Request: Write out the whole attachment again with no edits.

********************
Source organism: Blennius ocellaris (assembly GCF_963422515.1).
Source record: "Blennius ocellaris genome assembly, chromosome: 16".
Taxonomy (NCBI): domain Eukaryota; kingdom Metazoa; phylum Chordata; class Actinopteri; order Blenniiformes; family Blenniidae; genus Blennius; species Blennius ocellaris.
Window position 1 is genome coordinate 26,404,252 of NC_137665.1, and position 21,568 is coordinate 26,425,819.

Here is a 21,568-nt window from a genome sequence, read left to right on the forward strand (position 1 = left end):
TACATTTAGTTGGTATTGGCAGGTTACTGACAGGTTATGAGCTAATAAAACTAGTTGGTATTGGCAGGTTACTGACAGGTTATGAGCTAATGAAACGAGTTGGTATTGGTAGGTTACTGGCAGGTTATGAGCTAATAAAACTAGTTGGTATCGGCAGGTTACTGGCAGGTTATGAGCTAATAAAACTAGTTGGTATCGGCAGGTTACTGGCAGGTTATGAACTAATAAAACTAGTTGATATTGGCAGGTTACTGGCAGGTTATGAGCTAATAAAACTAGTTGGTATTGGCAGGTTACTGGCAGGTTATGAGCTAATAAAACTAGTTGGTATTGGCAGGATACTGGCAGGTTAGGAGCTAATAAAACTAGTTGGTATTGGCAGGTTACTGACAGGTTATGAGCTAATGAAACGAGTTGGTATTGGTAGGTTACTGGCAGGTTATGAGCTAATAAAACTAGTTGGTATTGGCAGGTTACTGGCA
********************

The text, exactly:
Source organism: Blennius ocellaris (assembly GCF_963422515.1).
Source record: "Blennius ocellaris genome assembly, chromosome: 16".
Taxonomy (NCBI): domain Eukaryota; kingdom Metazoa; phylum Chordata; class Actinopteri; order Blenniiformes; family Blenniidae; genus Blennius; species Blennius ocellaris.
Window position 1 is genome coordinate 26,404,252 of NC_137665.1, and position 21,568 is coordinate 26,425,819.

Here is a 21,568-nt window from a genome sequence, read left to right on the forward strand (position 1 = left end):
TACATTTAGTTGGTATTGGCAGGTTACTGACAGGTTATGAGCTAATAAAACTAGTTGGTATTGGCAGGTTACTGACAGGTTATGAGCTAATGAAACGAGTTGGTATTGGTAGGTTACTGGCAGGTTATGAGCTAATAAAACTAGTTGGTATCGGCAGGTTACTGGCAGGTTATGAGCTAATAAAACTAGTTGGTATCGGCAGGTTACTGGCAGGTTATGAACTAATAAAACTAGTTGATATTGGCAGGTTACTGGCAGGTTATGAGCTAATAAAACTAGTTGGTATTGGCAGGTTACTGGCAGGTTATGAGCTAATAAAACTAGTTGGTATTGGCAGGATACTGGCAGGTTAGGAGCTAATAAAACTAGTTGGTATTGGCAGGTTACTGACAGGTTATGAGCTAATGAAACGAGTTGGTATTGGTAGGTTACTGGCAGGTTATGAGCTAATAAAACTAGTTGGTATTGGCAGGTTACTGGCA